The First World Reunion is an extension of the annual First World Graduation ceremony, which celebrates the accomplishments of SUNY New Paltz's students of color during commencement activities. First World Graduation began with the graduating class of 1974, which was formerly known as EOP Graduation. In the spring of 1975, the EOP Graduation was held in a room called Shango Hall Lounge, which is now the Music Department Recital Hall.
Soon after, the EOP Graduation began to include general admission students.
As a result, in the late 1970s the name was changed to Third World Graduation, to be more inclusive.
In 1981, Shamas, also known as Herbert Green (along with his classmates), changed the name to First World Graduation to reflect accurately the reality of world history and demographics. Since that time, the graduations have been organized with assistance from EOP, and assistance from the Department of Black Studies
The Educational Opportunity Program (EOP), Minority Recruitment Program (MRP) and Department of Black Studies were formed and evolved during the administrations of Dr. John Jacobson (Acting President); Dr. John Neumaier (President); William H. Sample (Director of Financial Aid and Dean of Student; Joaquin Jimenez (Director of Financial Aid).
ABOUT FIRST WORLD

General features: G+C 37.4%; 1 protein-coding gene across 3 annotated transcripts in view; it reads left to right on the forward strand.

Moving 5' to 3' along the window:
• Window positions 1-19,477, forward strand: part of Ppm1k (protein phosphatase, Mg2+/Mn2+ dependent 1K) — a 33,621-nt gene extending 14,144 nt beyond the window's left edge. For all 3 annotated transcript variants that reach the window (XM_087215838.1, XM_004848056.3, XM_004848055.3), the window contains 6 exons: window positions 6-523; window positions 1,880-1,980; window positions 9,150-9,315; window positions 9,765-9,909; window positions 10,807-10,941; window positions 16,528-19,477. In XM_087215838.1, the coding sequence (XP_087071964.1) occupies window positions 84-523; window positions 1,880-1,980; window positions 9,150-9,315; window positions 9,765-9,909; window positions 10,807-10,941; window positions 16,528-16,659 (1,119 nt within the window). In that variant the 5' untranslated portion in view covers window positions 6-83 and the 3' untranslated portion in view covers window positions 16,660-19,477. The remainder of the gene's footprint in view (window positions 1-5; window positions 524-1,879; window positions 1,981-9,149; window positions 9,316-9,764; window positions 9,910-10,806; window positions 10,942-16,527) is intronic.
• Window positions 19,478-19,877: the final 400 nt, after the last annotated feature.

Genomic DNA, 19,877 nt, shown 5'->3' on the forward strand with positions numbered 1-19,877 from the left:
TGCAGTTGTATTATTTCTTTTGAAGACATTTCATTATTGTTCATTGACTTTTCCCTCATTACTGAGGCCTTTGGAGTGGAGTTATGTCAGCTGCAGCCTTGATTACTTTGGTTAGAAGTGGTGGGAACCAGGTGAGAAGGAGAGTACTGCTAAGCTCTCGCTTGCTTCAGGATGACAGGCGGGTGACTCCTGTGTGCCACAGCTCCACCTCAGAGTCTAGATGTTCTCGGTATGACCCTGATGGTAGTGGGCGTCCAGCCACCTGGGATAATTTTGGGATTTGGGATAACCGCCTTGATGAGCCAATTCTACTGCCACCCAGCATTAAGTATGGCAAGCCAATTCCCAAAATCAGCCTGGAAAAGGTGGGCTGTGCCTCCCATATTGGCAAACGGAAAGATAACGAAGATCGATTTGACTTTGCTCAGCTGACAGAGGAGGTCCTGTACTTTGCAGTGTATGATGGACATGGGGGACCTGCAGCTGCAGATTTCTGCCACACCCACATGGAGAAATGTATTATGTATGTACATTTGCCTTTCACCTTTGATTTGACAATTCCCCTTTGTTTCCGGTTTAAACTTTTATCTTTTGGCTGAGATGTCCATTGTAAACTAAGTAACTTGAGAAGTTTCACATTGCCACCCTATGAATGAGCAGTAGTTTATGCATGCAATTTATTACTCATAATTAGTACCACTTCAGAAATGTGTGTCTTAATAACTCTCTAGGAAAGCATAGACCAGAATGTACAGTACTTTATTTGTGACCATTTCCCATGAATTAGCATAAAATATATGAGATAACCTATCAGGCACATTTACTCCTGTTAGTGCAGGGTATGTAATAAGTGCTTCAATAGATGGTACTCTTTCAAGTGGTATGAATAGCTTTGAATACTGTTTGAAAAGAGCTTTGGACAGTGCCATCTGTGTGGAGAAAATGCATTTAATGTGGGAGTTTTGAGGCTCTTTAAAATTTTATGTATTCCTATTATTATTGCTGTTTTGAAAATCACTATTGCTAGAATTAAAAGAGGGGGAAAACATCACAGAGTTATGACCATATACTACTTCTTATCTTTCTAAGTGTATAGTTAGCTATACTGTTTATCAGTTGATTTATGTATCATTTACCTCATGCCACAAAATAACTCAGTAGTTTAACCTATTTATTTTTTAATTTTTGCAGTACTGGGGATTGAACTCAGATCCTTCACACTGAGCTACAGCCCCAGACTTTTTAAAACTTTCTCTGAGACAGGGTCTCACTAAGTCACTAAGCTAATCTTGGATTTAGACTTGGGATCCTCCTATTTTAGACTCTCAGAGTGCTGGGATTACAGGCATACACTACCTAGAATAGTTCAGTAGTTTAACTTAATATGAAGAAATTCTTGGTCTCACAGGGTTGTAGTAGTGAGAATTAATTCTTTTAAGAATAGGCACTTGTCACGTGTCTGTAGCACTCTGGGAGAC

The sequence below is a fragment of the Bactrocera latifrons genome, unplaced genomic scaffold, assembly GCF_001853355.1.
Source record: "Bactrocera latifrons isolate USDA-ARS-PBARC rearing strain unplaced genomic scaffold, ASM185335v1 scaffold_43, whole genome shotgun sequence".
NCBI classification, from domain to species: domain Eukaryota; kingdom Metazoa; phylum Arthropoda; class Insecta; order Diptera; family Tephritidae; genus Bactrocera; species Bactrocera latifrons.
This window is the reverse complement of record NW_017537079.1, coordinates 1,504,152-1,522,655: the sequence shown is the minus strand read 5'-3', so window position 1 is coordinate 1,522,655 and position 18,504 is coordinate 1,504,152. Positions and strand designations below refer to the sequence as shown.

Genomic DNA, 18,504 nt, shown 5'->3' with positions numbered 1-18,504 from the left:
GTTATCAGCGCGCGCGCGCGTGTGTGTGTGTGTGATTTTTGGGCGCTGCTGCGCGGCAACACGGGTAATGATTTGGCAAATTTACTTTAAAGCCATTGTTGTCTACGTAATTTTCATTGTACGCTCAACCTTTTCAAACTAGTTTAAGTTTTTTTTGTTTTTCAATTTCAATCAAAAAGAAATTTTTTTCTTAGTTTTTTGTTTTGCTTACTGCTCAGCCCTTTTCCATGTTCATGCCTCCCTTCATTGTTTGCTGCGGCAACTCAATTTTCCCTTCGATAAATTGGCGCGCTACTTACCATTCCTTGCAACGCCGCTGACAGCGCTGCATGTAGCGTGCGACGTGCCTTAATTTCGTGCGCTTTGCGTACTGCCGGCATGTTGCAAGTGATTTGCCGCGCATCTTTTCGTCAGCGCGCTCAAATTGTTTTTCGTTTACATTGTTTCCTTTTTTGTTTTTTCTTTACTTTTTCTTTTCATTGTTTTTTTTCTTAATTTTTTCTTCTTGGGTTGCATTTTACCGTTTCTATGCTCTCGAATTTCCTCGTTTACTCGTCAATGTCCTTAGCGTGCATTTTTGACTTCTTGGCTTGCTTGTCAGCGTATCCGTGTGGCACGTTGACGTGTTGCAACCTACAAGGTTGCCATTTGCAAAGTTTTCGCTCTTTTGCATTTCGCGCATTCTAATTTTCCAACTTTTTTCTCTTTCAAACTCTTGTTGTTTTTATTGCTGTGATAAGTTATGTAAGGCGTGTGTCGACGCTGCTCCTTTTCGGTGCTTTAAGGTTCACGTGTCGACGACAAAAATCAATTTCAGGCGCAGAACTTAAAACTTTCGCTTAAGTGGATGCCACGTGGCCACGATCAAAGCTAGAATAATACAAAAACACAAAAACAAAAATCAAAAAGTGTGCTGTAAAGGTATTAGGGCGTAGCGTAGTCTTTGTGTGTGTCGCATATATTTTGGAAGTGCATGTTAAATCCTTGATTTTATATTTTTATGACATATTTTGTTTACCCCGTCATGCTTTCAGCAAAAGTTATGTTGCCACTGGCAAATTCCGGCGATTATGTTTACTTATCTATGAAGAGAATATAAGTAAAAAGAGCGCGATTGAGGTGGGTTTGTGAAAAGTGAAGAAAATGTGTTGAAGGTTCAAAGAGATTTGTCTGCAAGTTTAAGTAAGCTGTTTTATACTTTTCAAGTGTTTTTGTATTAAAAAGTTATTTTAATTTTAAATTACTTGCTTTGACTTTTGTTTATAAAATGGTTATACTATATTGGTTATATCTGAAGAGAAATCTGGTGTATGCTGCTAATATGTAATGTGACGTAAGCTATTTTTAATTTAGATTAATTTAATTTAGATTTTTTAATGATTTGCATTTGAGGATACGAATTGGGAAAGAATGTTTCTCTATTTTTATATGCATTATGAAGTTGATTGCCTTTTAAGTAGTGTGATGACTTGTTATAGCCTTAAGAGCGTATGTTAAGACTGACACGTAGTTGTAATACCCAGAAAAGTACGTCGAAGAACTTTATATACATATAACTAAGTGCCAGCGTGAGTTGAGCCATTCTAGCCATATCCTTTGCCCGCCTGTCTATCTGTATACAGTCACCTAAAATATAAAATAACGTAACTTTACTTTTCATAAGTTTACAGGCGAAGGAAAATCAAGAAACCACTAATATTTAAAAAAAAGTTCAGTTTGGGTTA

In 1968, without any SUNY funding, Eddie Bell was appointed founding director of Project A, the precursor of the Educational Opportunity Program. Project A’s 19 students were brought to campus during summer; the precursor to the EOP Summer Institute. The following year, Project A’s name was changed to EOP and it became an official SUNY New Paltz program with SUNY funding. EOP leadership was transferred to newly hired Assoc. Dean of Students, Rufus Newlin. From 1970-71, Purnell Kirkland served as the full-time director of EOP.
“PROJECT A” ORIGINAL STUDENTS
1. Angel Alamestica
2. Diane Bailey
3. Carla Ballentine (Deceased)
4. Juliet Byers
5. Robert Connor
6. Gerald Davis
7. Jose Diaz
8. Charles Eggleston
9. Deborah “Debbie” Hayes
10. David Jefferson
11. Gerard Loftin
12. Brenda “Bunny” Lewis (Deceased)
13. Thelma Morgan
14. Valerie Morrison
15. Susan Peters
16. Santiago Santana
17. Wayne Taliaferro (Deceased)
18. Mylum “Aisha Mike” Turner (Deceased)
19. Ronald Williams
In 1969, the Department of Black Studies was founded at New Paltz, where Dr. Marjorie Butler was appointed Chairperson by then President Dr. John Neumaier. The Black Faculty Association was subsequently formed and led by Eddie Bell who served as Chairman.
Currently known as the Scholars Mentorship Program, the Minority Recruitment Program (MRP) was established in 1972. Eddie Bell served as the Founding Director and MRP Taskforce member along with Eileen Farley, Vice President of Student Affairs. Three members of the MRP Taskforce still reside in the Hudson Valley: Angie Franqui, Kenrick Gilman, and Rhonda Thomas. MRP recruited and enrolled black and brown students who exceeded EOP financial guidelines, but with strong academic records.
The MRP Scholarship Fund was later established with the transfer of funds from the Black Faculty Association Scholarship program. During succeeding years funds for the MRP Scholarship Fund were raised through campus-wide MRP Dinner Dance events, supported by nationally renowned speakers: Olympian Wilma Rudolph (3 gold medals 1960 Olympics); Pam Grier, Hollywood actress; and Yolanda King, Rev. Dr. Martin Luther King Jr.’s daughter.